Over the last six months, a growing number of issues have come together to create a perfect storm in the international markets – creating plenty of opportunities for value-minded investors.
1. Global Trade War - Uncertainty Abounds
Global trade wars have captured the headlines as US President Trump has been relentless in his pursuit of “Making America Great Again”. While Canada continues to renegotiate our portion of NAFTA, more of the world’s eyes are really on how China and Europe negotiate their agreements. The uncertainty of these future trade agreements are already reflected in many of the world’s stock markets.
Figure 1: YTD Performance of Global Stock Markets as of July 31, 2018 (C$)
The US is in the fortunate position of power as they continue to be the world’s largest economy. Currently, they are enjoying strong economic growth and historically low levels of unemployment. However, with mid-term elections fast approaching in the US, we believe President Trump will need to get a few key “wins” under his belt. A de-escalation of trade tensions with China and establishing a frame work for a trade deal would be such a win.
2. Turkey - Fear and Contagion
Turkey is in the midst of a crisis of their own - their current account deficit and geopolitical issues have caused the Turkish Lira to decline almost 40% against the USD this year, with the majority of the decline coming in the last two months. This in turn has led to fears of contagion spreading not only into other emerging markets but Europe as well. This has caused havoc in some equity markets, with the emerging markets down approximately 20% year-to-date (US$). What’s more interesting, however, is the fear of contagion has also spread into Europe via transmission through some major European banks and a weaker Euro.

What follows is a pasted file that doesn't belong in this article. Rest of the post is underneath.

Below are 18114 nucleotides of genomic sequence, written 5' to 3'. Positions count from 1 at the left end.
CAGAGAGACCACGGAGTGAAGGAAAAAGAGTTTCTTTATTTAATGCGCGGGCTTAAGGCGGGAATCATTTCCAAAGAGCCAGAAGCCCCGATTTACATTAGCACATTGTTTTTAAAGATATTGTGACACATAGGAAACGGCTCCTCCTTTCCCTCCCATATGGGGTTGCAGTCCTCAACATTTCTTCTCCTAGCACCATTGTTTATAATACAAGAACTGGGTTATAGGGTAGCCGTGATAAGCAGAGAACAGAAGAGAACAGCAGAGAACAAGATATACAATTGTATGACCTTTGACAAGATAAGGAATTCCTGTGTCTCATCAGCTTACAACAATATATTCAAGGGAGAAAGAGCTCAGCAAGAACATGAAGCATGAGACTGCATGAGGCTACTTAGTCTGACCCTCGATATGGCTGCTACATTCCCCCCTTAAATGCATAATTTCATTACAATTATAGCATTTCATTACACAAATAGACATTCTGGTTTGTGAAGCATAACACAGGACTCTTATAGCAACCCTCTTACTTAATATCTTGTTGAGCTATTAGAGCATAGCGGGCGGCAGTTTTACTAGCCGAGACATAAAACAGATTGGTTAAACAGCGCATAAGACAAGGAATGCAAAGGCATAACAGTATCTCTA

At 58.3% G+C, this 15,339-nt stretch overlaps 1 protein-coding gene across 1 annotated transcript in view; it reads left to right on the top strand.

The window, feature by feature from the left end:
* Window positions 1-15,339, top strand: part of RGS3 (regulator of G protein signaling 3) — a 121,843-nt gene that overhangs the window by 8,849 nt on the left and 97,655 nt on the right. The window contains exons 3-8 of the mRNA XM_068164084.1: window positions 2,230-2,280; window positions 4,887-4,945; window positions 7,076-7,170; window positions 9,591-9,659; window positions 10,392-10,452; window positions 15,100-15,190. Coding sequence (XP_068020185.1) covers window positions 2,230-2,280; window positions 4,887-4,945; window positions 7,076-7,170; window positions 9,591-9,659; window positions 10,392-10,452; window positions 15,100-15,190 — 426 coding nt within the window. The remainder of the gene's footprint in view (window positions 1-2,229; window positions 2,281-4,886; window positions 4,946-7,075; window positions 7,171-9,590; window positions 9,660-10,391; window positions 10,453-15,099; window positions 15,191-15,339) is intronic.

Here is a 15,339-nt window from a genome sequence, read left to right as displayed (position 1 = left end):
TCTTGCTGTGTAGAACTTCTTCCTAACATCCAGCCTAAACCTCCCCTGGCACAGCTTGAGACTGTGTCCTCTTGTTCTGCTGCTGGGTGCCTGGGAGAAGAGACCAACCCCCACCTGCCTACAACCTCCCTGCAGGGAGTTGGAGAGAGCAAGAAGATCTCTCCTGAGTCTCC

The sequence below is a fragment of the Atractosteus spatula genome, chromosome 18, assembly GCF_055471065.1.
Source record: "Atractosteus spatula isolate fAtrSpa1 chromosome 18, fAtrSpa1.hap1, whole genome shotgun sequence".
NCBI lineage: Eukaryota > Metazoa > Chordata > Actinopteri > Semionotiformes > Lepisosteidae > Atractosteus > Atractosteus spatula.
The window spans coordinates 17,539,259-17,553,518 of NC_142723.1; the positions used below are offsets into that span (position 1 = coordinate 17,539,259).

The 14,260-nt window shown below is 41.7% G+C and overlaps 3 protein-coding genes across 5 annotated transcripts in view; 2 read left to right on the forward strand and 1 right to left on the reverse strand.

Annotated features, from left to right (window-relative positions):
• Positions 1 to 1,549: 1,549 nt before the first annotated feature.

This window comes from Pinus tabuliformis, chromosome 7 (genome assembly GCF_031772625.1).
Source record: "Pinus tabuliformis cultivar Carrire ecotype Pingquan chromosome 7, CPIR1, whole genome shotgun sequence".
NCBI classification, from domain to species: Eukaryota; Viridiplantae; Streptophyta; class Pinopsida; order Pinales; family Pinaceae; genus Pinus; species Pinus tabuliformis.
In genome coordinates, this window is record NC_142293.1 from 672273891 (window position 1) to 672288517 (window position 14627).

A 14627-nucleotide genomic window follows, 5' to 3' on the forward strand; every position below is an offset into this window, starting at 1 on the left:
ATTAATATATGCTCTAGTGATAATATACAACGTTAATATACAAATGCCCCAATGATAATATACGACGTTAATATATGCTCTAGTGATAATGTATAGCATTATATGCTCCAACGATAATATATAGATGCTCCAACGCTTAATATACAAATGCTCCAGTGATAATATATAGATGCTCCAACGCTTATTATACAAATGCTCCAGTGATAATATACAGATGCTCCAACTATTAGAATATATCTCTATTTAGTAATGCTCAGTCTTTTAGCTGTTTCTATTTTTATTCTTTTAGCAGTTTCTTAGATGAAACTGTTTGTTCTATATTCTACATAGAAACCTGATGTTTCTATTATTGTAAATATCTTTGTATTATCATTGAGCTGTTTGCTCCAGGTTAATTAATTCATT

Figure 2: Both Turkish Lira and Euro declining against the USD.
*Note: Based on the way the Turkish Lira is calculated, the scale is inverted which means when the number is higher, the Lara is depreciating.
We believe Turkey’s issues are their own and manageable, and that the risk of a contagion is relatively low.
3. Italy - Friction with Increased Government Spending
Europe is also contending with Italy where the focus of attention is the government’s upcoming September budget. The market fears increased fiscal spending and tax cuts, which may cause them to breach their 3% deficit target. If Italy breaches their target, this may cause friction with the EU and also may cause a downgrade of Italian government debt. This concern is reflected in the bond market, as you can see by the spread between the Italian and German 10 year notes.
Figure 3: Fear is reflected in Italian and German 10-year Bond Spreads
Not helping matters was the devastating collapse of the bridge in Genoa, Italy. This has caused the market to anticipate a significant need for Italy to invest in and upgrade numerous infrastructure projects, and the impact of this funding demand.
Our view is that a middle ground will be found with the EU and the increased uncertainty will cause the European Central Bank to refrain from following the monetary tightening the US Federal Reserve, for example, has embraced. The result, we believe, is interest rates will be lower for longer, a relatively weaker Euro and an extension of the business cycle.
It is our view that while the risks outlined above are real, a significant portion of the uncertainty is more than priced into the many global stock markets. Our International Equity Pool has experienced bouts of uncertainty in the past. The last major pullback of the portfolio occurred when there were concerns over Greece, Chinese monetary policy, and the threat of Brexit on the horizon. Subsequently, it rallied over 63% before this recent pullback.
Figure 4: Our International Equity Pool has faced bouts of uncertainty in the past.
Our CWB McLean & Partners research team focuses on the destination, not the bumps in the road. We remain steadfast in our investment approach despite market fears and uncertainty, and will continue to exploit inefficiencies in the market to uncover quality companies that are currently being mispriced. This disciplined approach is what ensures the portfolio is positioned for success in the future.
In conclusion, looking forward we see the political pressures mounting to act as the catalyst for more accommodative trade measures, and avert the negative impact of trade wars and extreme tariffs. Secondly, we see the Turkish situation as one of isolation, and the longer-term fundamentals of the broader emerging markets compelling. Finally, the Eurozone should stand to benefit with an accommodating central bank helping to extend this global economic cycle.